• behavioural experiments are designed to test cognitions.

Clearly there will frequently be overlap in these two methods during therapy: Ponniah et al. (2013) make a distinction between therapy procedures and underlying mechanisms. For example, while ERP and behavioural experiments might both provide exposure to a feared stimulus, according to behavioural theory, the underlying mechanism of both procedures is habituation, whereas according to cognitive theory, both procedures would facilitate cognitive shift through providing disconfirmatory evidence of the belief under scrutiny.

A recent systematic review and meta-analysis by Jonsson & Hougaard (2009) states that the psychological treatment with the most empirical evidence is ERP, citing NICE (2005) guidelines and a meta-analytical review by Abramowitz et al. (2002). Furthermore, the authors state that there is no evidence that supplementing ERP with cognitive methods achieves better results than ERP alone. However, it is estimated that around 25% of patients drop out from or refuse ERP (Franklin & Foa, 1998; Foa et al. 2005), and some studies propose that this treatment would be improved by incorporating cognitive methods (Wilhelm, 2001; Radomsky et al. 2010). Rachman (2003), among many others, advocates a formulation-driven approach to OCD, rather than a one size fits all attitude.

It is important to note that, although ERP is recommended, there is a prevailing view among clinicians and researchers that few therapists today use ERP in its traditional form (based on habituation) (Shafran et al. 2013), although there are no data to support or refute this. Rather, Shafran and colleagues suggest that most therapists probably use ERP in the context of psycho-education, and behavioural experiments designed to test cognitions. Nonetheless, if this is the case, perhaps guidelines should reflect this because, at present, they recommend ERP.

The present study reports a the case of a woman (Anna) seen within an Improving Access to Psychological Therapies (IAPT) service, where OCD symptoms were successfully ameliorated using a number of behavioural experiments designed to test cognitions, although some did include elements of exposure. The present paper seeks to add to the OCD treatment debate by exploring the patient's and therapist's views of which aspects of CBT were most effective in improving the patient's OCD symptoms and overall quality of life.

Case assessment

The following questionnaires were used to assess general impact of therapy:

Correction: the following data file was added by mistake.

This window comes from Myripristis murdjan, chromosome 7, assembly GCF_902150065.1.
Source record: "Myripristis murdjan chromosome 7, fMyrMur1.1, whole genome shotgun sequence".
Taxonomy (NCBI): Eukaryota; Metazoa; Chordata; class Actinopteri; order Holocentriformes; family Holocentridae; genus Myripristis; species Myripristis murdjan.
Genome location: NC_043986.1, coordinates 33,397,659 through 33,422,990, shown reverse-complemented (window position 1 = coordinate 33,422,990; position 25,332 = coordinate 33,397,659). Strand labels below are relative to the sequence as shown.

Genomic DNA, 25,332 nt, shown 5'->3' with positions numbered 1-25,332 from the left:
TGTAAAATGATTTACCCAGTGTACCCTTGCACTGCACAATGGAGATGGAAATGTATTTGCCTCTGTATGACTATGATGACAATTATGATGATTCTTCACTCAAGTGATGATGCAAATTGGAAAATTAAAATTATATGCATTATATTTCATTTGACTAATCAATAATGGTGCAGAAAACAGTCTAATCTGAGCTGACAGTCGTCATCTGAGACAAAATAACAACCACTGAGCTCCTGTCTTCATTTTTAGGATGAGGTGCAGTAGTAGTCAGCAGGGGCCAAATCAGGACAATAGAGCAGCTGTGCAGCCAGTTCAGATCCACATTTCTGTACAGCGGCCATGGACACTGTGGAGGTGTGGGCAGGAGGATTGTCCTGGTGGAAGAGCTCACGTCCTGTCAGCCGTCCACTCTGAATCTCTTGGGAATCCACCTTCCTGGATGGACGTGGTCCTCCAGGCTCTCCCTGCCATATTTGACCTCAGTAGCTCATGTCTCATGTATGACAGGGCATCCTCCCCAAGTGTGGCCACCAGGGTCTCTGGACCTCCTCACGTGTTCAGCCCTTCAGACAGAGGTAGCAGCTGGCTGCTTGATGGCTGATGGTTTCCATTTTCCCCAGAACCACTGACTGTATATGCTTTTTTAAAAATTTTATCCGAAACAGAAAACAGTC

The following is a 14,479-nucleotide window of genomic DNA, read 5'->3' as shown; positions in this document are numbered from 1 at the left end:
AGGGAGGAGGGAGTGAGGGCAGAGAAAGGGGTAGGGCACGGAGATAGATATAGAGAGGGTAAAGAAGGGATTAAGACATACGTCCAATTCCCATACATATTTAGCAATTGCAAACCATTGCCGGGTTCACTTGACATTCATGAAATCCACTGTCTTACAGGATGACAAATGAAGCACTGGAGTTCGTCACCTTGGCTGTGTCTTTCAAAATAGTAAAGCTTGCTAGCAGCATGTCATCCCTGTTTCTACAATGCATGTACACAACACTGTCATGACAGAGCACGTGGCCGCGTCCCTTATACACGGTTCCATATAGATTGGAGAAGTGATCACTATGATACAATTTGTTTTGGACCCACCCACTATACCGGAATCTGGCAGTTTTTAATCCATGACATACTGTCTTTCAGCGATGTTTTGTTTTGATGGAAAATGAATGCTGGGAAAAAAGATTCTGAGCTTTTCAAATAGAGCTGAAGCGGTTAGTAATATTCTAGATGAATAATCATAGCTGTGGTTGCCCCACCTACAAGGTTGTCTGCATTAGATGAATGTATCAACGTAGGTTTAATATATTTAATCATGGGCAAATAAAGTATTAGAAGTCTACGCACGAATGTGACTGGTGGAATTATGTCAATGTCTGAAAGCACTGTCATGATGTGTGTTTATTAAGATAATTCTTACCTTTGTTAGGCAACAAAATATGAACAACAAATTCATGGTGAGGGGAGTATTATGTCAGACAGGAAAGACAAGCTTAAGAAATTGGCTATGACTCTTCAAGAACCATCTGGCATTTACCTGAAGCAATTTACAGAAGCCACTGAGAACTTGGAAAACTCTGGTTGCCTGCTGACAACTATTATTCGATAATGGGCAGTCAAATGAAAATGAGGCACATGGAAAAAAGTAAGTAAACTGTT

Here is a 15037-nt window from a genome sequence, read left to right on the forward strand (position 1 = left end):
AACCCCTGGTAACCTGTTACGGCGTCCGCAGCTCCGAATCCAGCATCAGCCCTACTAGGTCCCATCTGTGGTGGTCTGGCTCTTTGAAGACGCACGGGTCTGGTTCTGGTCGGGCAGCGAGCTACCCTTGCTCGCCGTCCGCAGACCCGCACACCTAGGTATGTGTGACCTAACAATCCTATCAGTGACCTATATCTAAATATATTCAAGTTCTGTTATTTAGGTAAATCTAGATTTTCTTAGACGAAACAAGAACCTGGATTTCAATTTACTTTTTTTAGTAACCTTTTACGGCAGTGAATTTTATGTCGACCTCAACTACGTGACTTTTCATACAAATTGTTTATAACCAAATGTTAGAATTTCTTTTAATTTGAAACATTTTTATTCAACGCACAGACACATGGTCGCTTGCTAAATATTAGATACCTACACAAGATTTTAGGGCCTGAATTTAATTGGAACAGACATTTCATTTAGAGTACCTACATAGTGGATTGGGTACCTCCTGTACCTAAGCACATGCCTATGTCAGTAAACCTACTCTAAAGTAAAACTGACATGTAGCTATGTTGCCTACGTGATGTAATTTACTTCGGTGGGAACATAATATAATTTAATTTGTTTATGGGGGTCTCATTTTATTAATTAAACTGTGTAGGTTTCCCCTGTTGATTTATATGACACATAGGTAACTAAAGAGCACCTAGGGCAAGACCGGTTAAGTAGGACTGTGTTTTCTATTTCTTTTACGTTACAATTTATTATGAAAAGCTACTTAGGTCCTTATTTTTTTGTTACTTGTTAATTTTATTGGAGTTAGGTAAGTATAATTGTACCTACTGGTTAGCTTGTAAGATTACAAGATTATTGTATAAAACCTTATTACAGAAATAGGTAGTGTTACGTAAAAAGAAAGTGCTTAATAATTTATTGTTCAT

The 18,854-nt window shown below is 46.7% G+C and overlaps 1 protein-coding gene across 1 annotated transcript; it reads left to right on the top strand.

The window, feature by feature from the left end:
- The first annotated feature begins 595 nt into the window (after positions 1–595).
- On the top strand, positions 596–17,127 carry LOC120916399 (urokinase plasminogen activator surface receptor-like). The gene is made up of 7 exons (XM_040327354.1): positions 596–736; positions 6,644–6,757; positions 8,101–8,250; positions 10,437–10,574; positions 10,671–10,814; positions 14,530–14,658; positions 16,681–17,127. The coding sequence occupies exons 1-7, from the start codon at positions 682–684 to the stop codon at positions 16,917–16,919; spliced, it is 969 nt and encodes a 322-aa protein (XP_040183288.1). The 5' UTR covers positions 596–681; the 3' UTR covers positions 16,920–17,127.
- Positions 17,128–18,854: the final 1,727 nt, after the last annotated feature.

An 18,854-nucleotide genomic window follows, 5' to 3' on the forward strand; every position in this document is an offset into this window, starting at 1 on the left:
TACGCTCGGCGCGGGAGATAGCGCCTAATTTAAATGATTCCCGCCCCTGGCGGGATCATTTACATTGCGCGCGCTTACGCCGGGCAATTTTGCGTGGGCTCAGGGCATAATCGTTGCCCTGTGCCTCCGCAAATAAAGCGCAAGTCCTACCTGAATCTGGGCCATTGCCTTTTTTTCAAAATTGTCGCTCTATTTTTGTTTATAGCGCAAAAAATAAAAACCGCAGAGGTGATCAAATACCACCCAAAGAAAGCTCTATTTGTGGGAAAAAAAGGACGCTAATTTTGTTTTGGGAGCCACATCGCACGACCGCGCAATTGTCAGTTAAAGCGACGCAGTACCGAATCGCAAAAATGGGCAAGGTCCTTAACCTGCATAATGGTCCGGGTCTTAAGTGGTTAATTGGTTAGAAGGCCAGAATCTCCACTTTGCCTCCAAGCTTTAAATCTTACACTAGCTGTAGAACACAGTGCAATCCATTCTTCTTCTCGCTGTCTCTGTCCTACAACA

• The diagnosis and severity of OCD was assessed at weeks 1 and 14 using the Obsessive Compulsive Inventory (OCI; Foa et al. 1998). The OCI is reported as having good to excellent internal consistency, test–retest reliability, and discriminant validity (Foa et al. 1998).

  • Depressive symptoms were assessed on a weekly basis using the Patient Health Questionnaire – 9 (PHQ-9), which is reported as a reliable and valid diagnostic measure of depression severity (Kroenke et al. 2001)

  • Anxiety symptoms were assessed on a weekly basis using the Generalized Anxiety Disorder Assessment – 7 (GAD-7), a valid and efficient tool for screening GAD and assessing its severity (Spitzer et al. 2006)

  • Avoidance was assessed on a weekly basis using the IAPT Phobia Scales, which are used routinely by IAPT services across the UK. A literature search was unable to determine reliability and validity.

  • The impact of OCD symptoms on work and social adjustment was assessed using the IAPT Work and Social Adjustment Scales (Marks, 1986), a sensitive, reliable, and valid tool (Mundt et al. 2002)

The following questionnaires were completed by Anna 3 weeks after therapy to assess her views of the therapy process:

  • Qualitative information about therapy process was yielded using the Helpful Aspects of Therapy Questionnaire, which was explored quantitatively using the Event Impact Ratings Scale (Llewelyn, 1988). It was unclear from the literature whether reliability and validity of this measure had been established; however, it was chosen as it provided useful prompting questions to elicit Anna's perceptions of therapy.

The therapeutic alliance was also measured quantitatively using the Working Alliance Inventory, which has been found to have good reliability and validity (Horvarth & Greenberg, 1989). Therapeutic alliance is widely believed to be associated with good psychotherapy outcomes (Martin et al. 2000), so it was important to measure this as a potential active component in therapy. However, we cannot infer that this association is causal.

Case summary and presenting problem

Anna was referred to an IAPT service by her GP. Anna had been experiencing distressing intrusive thoughts and urges for the last 5½ years. Anna experienced regular urges to look at other people's chests and groins, and believed that other people noticed this and made negative judgements about her. These intrusions had a significant impact on Anna's life: she had withdrawn from socializing and felt stuck in a job she did not have the confidence to leave, due to her intrusive thoughts. During assessment, Anna reported that she had spent over £1000 on private treatments for this problem, including hypnotherapy, meditation, and person-centred counselling. None of these treatments had been successful. Prior to individual CBT, Anna had completed a 4-week CBT for anxiety group, which she reported had not affected her OCD symptoms.

Formulation

Through discussion, Anna and the therapist collaboratively developed a theory of how the problem developed and what had been maintaining it. This theory corresponded well with the cognitive behavioural maintenance model of OCD proposed by Salkovskis (1985) and Wells (1997), so this was shared with Anna as a way to understand the problem. Alternative theoretical frameworks were not considered at great length, as meta-analyses suggest that CBT as the first-line treatment of choice for people with OCD (e.g. NICE, 2005).